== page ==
Individuals' perceptions about past inflation

Last registered on March 19, 2024


Trial Information

General Information

Individuals' perceptions about past inflation
Initial registration date
March 14, 2024

Initial registration date is when the trial was registered.

It corresponds to when the registration was submitted to the Registry to be reviewed for publication.

First published
March 19, 2024, 5:19 PM EDT

First published corresponds to when the trial was first made public on the Registry after being reviewed.



Primary Investigator

Deutsche Bundesbank

Other Primary Investigator(s)

PI Affiliation
Amsterdam School of Economic
PI Affiliation
University of Bonn

Additional Trial Information

Start date
End date
Secondary IDs
Prior work
This trial does not extend or rely on any prior RCTs.
We embed a randomised control trial (RCT) into a survey representative of the German online population ("Bundesbank-Online-Panel-Households (BOP-HH)"). In the experiment, randomly selected subsets of respondents get information on the current inflation rate. The main idea of the RCT is to establish a causal link between perceived past inflation rates and expected future inflation rates by exogenously shifting individuals' perceptions about past inflation and analyzing the effect of the resulting change in perceptions on inflation expectations.

Registration Citation

Huber, Stefanie J., Daria Minina and Tobias Schmidt. 2024. "Individuals' perceptions about past inflation." AEA RCT Registry. March 19.
Experimental Details


We embedded a randomised control trial (RCT) into a survey representative of the German online population ("Bundesbank-Online-Panel-Households (BOP-HH)"). We randomly split the total sample into four groups. One control group and three treatment groups. While the control group didn't receive any information, each of the treatment groups was shown a text with information regarding the official inflation rate for Germany for the past twelve months. Treatment group 1 receives information about the core inflation rate (excluding energy and food). Treatment groups 2 received information on the consumer price index (CPI) and treatment group 3 on the harmonized consumer price index (HICP), respectively. After the treatment we measured respondents inflation expectations and for a subsample additionally inflation perceptions.
Intervention Start Date
Intervention End Date

Primary Outcomes

Primary Outcomes (end points)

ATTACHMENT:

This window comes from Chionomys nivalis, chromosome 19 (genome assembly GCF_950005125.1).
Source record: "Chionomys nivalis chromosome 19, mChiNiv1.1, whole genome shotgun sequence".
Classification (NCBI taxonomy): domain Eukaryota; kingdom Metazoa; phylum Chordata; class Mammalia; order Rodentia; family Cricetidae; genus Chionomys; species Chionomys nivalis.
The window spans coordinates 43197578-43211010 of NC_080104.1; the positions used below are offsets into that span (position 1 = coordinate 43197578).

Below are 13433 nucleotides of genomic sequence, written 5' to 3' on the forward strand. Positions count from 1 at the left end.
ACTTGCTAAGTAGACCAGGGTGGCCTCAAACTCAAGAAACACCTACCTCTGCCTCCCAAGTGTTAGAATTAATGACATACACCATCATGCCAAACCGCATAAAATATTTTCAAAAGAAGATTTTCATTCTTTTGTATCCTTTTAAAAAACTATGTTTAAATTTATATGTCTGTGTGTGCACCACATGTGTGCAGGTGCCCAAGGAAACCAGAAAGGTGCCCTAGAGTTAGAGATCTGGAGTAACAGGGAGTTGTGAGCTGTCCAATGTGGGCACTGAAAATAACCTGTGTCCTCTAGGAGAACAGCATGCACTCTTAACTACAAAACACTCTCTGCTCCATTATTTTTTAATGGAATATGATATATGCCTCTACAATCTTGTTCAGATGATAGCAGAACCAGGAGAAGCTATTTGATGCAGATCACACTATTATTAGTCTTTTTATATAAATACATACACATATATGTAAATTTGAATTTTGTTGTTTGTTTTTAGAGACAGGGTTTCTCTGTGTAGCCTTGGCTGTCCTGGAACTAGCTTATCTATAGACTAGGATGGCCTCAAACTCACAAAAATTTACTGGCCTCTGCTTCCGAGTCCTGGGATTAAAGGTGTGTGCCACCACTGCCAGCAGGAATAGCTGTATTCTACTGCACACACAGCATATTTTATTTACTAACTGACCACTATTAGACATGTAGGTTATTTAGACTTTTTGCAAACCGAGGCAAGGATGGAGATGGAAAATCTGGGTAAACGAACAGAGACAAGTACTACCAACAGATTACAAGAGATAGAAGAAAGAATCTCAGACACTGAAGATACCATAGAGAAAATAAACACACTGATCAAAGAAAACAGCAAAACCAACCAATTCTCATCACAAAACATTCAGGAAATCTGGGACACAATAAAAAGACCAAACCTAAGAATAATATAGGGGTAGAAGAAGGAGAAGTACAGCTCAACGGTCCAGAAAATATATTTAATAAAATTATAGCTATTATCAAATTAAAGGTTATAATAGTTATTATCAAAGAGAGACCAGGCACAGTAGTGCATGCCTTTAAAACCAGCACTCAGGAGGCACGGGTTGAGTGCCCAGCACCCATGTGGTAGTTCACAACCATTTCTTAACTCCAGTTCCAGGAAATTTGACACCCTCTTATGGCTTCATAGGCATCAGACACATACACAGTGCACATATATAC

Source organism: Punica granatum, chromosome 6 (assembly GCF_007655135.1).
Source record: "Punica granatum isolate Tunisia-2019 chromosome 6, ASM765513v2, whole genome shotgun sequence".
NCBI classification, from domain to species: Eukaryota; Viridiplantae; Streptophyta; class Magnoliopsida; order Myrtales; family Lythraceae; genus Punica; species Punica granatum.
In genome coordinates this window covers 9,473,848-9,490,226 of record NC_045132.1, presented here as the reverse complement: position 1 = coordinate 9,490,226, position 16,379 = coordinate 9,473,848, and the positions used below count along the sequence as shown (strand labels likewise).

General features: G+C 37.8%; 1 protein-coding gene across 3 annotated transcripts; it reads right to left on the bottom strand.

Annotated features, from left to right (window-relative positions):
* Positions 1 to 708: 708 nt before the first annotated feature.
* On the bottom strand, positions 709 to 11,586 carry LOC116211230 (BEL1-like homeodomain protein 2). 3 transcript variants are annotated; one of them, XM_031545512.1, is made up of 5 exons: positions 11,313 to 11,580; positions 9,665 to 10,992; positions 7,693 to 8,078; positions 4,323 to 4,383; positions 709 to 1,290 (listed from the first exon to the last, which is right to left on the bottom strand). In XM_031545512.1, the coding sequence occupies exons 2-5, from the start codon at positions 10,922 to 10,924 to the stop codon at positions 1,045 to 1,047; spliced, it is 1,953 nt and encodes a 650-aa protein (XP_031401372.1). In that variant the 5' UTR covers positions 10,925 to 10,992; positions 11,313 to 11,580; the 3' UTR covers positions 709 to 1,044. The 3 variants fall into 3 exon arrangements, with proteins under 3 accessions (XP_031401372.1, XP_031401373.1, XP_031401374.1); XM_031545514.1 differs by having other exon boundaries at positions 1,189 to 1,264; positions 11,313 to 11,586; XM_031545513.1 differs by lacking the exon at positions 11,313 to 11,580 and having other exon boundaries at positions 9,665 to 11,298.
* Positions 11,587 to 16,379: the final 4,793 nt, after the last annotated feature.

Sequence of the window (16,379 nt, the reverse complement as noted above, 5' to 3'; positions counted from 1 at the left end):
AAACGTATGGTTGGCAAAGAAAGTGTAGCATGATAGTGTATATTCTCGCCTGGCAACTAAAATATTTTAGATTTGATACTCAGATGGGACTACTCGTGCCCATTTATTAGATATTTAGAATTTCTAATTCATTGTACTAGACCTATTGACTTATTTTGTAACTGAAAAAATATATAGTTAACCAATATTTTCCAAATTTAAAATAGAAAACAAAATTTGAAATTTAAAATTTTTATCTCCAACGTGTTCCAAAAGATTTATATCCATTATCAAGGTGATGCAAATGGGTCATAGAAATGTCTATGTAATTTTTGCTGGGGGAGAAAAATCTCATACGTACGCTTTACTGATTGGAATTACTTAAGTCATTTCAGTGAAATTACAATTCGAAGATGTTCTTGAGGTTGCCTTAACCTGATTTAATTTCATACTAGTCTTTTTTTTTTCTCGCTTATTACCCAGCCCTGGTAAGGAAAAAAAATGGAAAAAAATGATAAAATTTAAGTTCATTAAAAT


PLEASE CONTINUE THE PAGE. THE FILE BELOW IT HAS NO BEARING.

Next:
The key question is whether changes in inflation perceptions cause changes in inflation expectations. To this end we compare inflation expectations pre-treatment with inflation expectations post-treatment and outcomes across the different treatment groups.
Primary Outcomes (explanation)
Our outcome variables are directly measured using survey questions

Secondary Outcomes

Secondary Outcomes (end points)
Secondary Outcomes (explanation)

Experimental Design

Experimental Design
Randomised Control Trial (RCT) approach with information provision to subgroups of participants in an online survey
Experimental Design Details
Randomization Method
Participants will be randomly assigned to different treatments. The randomization is done by the software in which the questionnaire (CAWI) runs.
Randomization Unit
Was the treatment clustered?

Experiment Characteristics

Sample size: planned number of clusters
About 2,400 individuals taking the survey for the first time were allocated randomly to 4 approximately equally-sized groups
Sample size: planned number of observations
Sample size (or number of clusters) by treatment arms
Minimum detectable effect size for main outcomes (accounting for sample design and clustering)

Institutional Review Boards (IRBs)

IRB Name
IRB Approval Date
IRB Approval Number


Post Trial Information

Study Withdrawal

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Is the intervention completed?
Intervention Completion Date
September 05, 2022, 12:00 +00:00
Data Collection Complete
Data Collection Completion Date
September 05, 2022, 12:00 +00:00
Final Sample Size: Number of Clusters (Unit of Randomization)
4 groups with about 600 observations each
Was attrition correlated with treatment status?
Final Sample Size: Total Number of Observations
2,400 individuals
Final Sample Size (or Number of Clusters) by Treatment Arms
about 600
Data Publication

Data Publication

Is public data available?

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Program Files

Program Files
Reports, Papers & Other Materials

Relevant Paper(s)

This paper documents a strong relationship between households’ perceptions about inflation over the past 12 months and households’ short- and long-term expectations about future inflation. This relationship is strong during periods of high-inflation but even stronger during low-inflation periods. We establish a causal relationship by implementing a randomized information provision experiment in a large and representative survey to generate an exogenous variation in inflation perceptions. Our results show that household perceptions about past inflation drive their expectations about future inflation rates. The strength of the pass-through from perceptions to expectations varies across socioeconomic groups. We identify two critical moderating factors for this heterogeneity; differences in individual uncertainty about future inflation and information acquisition. Further, we show that the large majority of households rely on their shopping experience when forming their perceptions about past inflation and pay particular attention to food and fuel prices. The shopping experience affects inflation expectations indirectly—through perceptions.
Stefanie J. Huber, Daria Minina, Tobias Schmidt (2023), The pass-through from inflation perceptions to inflation expectations, Deutsche Bundesbank Discussion Paper 17/2023, Frankfurt am Main, Germany.

Reports & Other Materials